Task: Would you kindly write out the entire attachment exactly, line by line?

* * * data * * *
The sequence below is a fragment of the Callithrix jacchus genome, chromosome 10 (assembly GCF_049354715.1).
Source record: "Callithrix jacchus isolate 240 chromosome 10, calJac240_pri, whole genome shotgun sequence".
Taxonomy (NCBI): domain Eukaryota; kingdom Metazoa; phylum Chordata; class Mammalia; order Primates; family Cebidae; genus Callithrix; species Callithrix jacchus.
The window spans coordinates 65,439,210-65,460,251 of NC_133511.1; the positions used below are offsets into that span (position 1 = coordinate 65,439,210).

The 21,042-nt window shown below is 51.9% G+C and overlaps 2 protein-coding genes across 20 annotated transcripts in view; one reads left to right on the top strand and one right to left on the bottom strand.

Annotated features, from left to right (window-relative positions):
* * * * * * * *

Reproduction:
The sequence below is a fragment of the Callithrix jacchus genome, chromosome 10 (assembly GCF_049354715.1).
Source record: "Callithrix jacchus isolate 240 chromosome 10, calJac240_pri, whole genome shotgun sequence".
Taxonomy (NCBI): domain Eukaryota; kingdom Metazoa; phylum Chordata; class Mammalia; order Primates; family Cebidae; genus Callithrix; species Callithrix jacchus.
The window spans coordinates 65,439,210-65,460,251 of NC_133511.1; the positions used below are offsets into that span (position 1 = coordinate 65,439,210).

The 21,042-nt window shown below is 51.9% G+C and overlaps 2 protein-coding genes across 20 annotated transcripts in view; one reads left to right on the top strand and one right to left on the bottom strand.

Annotated features, from left to right (window-relative positions):